EIA: Oil Glut Disappearing Faster Than Expected

EIA: Oil Glut Disappearing Faster Than ExpectedEIA: Oil Glut Disappearing Faster Than Expected

The global oil market is on track to be “relatively balanced” this year and next, according to the Energy Information Administration’s Short-Term Energy Outlook Report released Tuesday. That is sooner than it previously expected.

The EIA had forecast small annual average supply builds in both 2017 and 2018, but changed it after “significant revisions” to historical data on liquid fuel consumption, which includes crude oil, Market Watch reported. 

The agency’s January report had said that global oil markets were expected “to be more balanced by mid-2018,” with a rise in supply the first half of that year partially offset by a draw in the second half to result in an increase of about 0.1 million barrels a day for all of 2018.

In its report Tuesday, the EIA said it expects “the oil market to be relatively balanced in 2017 and 2018, with inventory draws averaging 0.1 million barrels a day in 2017 and builds averaging 0.2 million barrels a day in 2018.”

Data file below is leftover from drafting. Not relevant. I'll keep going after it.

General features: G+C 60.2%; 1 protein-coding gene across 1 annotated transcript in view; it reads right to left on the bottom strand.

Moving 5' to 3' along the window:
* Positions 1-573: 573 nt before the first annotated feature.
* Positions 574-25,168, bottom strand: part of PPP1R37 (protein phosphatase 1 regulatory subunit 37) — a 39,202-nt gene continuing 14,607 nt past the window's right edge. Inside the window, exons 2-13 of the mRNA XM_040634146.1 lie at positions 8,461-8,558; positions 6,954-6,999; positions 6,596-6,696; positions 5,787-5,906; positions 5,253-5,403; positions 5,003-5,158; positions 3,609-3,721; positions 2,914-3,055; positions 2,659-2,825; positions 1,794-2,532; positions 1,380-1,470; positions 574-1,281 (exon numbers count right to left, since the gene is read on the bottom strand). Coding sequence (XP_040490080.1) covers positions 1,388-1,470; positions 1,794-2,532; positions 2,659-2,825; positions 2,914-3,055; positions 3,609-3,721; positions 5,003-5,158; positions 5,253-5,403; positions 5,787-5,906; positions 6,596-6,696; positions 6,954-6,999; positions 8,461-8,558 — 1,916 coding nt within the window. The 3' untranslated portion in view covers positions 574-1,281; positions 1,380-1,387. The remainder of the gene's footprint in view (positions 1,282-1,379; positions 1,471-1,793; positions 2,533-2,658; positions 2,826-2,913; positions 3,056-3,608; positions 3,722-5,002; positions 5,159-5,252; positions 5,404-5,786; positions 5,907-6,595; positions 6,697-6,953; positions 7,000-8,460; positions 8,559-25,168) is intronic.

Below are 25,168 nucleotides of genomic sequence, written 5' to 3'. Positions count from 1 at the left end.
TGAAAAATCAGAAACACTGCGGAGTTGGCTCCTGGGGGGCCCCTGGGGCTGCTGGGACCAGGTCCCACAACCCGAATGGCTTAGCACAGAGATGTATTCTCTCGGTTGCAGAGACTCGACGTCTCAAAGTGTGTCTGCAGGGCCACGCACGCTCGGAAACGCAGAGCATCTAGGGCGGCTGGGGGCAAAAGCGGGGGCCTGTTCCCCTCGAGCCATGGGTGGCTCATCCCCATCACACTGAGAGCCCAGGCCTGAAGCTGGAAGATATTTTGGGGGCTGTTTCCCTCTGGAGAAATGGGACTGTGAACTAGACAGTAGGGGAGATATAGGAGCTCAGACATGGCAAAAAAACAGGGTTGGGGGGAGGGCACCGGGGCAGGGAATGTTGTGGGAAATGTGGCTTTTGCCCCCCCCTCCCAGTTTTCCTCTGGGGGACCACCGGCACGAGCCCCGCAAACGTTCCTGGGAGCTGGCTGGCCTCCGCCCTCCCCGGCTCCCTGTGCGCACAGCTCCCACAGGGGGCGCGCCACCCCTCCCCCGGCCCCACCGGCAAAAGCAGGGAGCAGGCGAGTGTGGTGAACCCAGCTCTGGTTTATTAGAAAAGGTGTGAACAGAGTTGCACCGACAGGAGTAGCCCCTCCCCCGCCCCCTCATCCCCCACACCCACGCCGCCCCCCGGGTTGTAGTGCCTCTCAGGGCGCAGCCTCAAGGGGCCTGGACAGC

The revisions, which included an upward adjustment to 2016 Chinese oil consumption and supply and changes to demand outside of the Organization for Economic Cooperation and Development, a group of developed world countries, “created a higher base for consumption during recent years and the forecast period,” the agency said.

Despite the sizable historical revisions to consumption and the projection of a balanced market sooner compared with the previous report, the EIA said it has not significantly changed its projection for crude oil prices.

“Current crude oil price levels are near the point where the market balances, allowing US and OPEC production to increase to meet higher demand in 2017 and 2018,” the EIA said.

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